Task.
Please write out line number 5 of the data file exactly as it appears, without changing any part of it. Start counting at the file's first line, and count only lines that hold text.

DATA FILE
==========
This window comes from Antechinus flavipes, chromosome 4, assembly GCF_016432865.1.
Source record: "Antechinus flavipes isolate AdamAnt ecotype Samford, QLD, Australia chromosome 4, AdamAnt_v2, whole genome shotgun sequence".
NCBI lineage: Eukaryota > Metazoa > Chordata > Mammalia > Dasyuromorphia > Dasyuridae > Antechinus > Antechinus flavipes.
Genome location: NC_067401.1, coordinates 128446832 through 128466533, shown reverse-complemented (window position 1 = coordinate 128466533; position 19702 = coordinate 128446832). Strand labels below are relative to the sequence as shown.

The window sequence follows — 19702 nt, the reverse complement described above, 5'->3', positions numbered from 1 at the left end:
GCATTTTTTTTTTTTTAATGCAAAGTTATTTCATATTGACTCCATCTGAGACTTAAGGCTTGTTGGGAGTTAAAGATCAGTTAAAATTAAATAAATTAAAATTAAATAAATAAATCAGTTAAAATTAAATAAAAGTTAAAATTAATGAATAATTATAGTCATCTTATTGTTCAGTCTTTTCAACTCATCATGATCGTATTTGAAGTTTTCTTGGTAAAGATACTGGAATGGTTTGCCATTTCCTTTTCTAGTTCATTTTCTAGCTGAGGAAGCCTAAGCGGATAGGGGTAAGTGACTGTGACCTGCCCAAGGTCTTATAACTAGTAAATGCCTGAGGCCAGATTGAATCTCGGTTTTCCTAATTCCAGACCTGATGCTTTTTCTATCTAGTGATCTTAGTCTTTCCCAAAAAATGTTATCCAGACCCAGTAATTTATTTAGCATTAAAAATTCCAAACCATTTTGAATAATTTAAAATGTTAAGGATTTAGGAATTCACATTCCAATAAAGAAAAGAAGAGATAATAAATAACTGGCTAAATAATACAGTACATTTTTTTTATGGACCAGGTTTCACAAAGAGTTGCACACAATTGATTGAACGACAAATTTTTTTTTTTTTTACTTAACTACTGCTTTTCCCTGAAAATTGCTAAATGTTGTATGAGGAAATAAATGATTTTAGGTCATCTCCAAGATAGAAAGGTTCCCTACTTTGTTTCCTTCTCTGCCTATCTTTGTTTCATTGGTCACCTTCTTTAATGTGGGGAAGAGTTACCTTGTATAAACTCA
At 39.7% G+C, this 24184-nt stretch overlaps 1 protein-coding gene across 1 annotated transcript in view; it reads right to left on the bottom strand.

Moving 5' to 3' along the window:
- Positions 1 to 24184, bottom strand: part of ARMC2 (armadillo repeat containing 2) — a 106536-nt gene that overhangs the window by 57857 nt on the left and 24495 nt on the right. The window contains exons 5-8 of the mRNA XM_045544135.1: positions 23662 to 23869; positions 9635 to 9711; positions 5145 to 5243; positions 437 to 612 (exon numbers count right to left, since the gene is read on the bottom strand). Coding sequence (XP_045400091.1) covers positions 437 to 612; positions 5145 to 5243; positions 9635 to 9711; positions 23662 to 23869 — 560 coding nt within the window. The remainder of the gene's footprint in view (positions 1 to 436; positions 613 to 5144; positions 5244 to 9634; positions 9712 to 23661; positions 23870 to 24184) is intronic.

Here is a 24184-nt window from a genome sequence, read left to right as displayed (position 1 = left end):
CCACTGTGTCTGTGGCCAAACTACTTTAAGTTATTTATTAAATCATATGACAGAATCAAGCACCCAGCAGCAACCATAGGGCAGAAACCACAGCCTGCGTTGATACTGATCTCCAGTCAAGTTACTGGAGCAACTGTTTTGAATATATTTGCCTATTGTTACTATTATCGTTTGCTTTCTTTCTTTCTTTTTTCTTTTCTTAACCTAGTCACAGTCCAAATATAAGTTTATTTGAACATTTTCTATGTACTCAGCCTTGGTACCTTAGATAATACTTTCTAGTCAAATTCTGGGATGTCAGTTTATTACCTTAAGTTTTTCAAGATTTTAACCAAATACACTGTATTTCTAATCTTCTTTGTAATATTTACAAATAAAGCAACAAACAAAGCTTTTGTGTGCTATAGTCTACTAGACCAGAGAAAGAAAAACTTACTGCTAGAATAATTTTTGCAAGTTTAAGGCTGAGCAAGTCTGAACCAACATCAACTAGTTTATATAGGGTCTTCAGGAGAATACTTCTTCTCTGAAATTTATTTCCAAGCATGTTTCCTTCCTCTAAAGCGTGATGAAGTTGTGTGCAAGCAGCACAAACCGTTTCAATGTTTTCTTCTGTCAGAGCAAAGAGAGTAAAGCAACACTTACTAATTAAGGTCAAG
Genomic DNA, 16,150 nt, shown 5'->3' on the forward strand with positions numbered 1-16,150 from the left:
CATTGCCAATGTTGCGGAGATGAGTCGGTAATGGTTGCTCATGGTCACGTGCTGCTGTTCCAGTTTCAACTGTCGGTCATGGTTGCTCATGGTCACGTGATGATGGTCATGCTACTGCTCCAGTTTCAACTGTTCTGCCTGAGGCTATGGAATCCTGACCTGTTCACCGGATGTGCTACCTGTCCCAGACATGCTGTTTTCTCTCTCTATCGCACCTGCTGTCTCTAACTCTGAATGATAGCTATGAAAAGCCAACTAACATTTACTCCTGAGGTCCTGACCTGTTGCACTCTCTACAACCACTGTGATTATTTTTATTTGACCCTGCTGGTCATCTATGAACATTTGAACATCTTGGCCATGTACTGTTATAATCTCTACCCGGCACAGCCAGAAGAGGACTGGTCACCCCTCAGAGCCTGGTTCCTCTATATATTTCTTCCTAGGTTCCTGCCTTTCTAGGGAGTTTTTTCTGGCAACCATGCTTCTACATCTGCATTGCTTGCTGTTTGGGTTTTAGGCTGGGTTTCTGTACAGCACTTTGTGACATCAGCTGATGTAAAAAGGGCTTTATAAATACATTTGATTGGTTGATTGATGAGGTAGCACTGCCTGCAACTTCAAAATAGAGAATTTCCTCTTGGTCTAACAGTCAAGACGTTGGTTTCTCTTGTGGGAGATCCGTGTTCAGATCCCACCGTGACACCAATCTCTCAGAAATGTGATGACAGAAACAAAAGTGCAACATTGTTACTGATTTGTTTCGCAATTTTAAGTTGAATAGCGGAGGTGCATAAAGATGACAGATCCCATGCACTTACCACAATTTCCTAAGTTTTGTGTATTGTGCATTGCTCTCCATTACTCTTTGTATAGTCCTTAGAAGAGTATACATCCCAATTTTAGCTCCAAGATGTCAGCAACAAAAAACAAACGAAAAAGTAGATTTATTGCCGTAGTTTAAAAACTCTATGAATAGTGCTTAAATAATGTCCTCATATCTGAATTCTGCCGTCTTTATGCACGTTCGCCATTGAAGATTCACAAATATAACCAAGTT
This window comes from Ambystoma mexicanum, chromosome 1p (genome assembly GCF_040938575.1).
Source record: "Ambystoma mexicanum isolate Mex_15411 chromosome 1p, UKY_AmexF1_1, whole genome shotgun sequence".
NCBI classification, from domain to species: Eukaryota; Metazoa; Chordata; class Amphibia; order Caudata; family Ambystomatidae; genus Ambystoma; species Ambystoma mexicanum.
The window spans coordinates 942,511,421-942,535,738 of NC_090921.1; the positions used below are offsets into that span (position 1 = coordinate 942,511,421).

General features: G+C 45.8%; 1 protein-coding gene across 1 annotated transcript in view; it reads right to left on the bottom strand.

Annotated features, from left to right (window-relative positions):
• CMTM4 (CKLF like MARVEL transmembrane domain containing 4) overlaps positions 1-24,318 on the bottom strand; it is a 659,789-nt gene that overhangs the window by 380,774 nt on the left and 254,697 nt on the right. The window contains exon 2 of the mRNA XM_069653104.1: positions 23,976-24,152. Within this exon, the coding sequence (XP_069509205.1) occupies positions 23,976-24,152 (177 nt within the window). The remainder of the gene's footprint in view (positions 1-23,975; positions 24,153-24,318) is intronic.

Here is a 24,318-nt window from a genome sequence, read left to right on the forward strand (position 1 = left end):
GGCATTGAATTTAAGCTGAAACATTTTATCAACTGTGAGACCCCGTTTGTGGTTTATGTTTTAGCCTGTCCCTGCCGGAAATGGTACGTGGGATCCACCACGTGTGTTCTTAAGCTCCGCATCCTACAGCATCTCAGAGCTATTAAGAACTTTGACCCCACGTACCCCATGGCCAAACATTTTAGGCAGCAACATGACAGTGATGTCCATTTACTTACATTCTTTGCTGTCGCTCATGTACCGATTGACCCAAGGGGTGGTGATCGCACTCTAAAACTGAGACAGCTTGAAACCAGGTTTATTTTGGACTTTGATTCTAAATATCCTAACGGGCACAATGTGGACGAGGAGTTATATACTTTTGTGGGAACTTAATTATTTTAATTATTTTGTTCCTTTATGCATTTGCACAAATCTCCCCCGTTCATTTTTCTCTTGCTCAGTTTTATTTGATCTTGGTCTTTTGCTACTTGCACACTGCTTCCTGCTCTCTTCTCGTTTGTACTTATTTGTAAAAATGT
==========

The window sequence follows — 19702 nt, the reverse complement described above, 5'->3', positions numbered from 1 at the left end: